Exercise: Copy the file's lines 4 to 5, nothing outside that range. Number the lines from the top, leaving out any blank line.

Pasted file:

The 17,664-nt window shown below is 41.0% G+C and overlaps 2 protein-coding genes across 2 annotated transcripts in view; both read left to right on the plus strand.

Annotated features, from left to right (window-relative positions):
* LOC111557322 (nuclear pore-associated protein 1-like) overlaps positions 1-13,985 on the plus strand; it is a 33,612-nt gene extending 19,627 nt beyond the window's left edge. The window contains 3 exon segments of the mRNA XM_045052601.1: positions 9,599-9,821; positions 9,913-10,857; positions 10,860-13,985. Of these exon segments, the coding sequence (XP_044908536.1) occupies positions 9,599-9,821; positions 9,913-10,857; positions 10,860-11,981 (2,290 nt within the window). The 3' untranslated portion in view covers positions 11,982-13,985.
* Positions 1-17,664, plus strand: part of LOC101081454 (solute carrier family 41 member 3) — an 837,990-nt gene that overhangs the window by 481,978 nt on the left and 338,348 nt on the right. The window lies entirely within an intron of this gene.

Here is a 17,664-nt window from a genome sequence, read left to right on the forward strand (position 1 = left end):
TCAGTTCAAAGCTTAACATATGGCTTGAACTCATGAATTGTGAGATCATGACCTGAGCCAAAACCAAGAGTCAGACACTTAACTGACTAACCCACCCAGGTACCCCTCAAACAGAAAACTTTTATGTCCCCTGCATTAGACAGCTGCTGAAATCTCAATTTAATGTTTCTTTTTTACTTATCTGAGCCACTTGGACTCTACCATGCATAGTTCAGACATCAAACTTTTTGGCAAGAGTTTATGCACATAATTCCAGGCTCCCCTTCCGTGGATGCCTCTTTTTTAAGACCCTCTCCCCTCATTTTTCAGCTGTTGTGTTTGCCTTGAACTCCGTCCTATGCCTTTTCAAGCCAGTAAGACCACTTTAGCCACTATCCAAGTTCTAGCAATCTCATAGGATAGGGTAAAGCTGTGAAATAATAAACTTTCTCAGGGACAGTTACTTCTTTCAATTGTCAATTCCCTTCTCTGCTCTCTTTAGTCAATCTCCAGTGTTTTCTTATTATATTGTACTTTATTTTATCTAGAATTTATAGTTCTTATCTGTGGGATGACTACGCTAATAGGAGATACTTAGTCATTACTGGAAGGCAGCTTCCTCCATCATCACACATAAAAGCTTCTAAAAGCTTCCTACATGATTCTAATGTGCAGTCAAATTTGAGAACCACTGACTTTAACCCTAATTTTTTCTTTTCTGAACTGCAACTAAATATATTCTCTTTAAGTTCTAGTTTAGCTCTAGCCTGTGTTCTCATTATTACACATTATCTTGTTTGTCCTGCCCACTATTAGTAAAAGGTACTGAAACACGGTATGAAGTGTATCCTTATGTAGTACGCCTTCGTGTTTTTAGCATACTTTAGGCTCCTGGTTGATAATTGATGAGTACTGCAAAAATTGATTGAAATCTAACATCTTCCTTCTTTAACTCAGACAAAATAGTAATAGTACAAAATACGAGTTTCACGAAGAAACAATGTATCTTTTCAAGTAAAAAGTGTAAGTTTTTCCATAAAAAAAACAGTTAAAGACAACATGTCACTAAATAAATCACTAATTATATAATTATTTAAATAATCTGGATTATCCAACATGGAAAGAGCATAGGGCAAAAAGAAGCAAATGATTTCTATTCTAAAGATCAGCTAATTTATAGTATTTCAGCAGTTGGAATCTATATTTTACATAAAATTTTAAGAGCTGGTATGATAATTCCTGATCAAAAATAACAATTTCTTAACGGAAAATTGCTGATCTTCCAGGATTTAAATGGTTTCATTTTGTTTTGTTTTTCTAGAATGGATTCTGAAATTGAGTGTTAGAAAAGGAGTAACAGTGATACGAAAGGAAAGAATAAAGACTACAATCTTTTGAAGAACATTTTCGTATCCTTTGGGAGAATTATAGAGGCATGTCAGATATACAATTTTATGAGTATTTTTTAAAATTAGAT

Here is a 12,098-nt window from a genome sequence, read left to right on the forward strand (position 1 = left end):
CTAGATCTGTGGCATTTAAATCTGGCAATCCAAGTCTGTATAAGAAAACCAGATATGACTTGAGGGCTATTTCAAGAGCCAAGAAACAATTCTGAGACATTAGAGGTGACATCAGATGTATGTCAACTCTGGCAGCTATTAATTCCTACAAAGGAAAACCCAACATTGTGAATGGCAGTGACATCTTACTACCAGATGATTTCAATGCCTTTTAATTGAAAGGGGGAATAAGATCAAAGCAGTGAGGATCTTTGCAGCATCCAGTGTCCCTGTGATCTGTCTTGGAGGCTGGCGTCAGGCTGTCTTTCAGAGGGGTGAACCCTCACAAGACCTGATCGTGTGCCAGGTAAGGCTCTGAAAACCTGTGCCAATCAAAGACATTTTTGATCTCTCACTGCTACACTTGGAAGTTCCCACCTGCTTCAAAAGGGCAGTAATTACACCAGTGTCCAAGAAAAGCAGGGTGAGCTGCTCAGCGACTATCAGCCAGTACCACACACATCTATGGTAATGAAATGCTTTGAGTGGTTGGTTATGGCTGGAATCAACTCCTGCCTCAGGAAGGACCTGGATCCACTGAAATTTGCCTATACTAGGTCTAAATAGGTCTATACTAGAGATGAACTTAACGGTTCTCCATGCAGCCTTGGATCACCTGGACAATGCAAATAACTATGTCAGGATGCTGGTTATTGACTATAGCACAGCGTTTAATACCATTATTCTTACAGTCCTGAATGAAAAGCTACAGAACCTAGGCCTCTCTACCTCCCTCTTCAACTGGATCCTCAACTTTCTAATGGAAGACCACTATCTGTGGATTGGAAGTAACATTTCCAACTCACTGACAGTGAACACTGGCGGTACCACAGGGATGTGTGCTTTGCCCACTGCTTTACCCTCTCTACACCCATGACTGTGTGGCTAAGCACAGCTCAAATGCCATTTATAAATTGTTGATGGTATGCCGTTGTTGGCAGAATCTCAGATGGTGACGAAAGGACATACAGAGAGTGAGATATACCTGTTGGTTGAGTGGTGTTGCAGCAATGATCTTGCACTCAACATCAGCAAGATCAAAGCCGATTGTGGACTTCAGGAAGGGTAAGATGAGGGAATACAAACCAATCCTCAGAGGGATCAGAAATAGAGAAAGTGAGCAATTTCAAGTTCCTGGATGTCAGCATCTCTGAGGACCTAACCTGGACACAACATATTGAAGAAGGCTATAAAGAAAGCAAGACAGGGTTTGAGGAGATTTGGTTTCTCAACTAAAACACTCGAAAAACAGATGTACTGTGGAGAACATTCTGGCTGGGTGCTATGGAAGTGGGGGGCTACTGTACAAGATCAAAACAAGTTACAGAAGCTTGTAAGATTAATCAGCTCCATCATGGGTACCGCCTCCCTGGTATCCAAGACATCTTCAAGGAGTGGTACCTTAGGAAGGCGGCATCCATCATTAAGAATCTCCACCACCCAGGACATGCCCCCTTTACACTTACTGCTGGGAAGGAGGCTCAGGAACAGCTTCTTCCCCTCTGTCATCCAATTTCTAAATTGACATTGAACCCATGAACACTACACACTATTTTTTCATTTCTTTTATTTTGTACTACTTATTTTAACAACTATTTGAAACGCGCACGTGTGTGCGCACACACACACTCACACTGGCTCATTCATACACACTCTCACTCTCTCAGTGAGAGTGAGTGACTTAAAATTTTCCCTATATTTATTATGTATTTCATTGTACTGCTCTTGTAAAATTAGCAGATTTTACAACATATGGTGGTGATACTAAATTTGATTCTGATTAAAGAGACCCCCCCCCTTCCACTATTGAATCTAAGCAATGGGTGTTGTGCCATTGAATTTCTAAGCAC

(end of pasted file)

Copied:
* Positions 1-17,664, plus strand: part of LOC101081454 (solute carrier family 41 member 3) — an 837,990-nt gene that overhangs the window by 481,978 nt on the left and 338,348 nt on the right. The window lies entirely within an intron of this gene.

Here is a 17,664-nt window from a genome sequence, read left to right on the forward strand (position 1 = left end):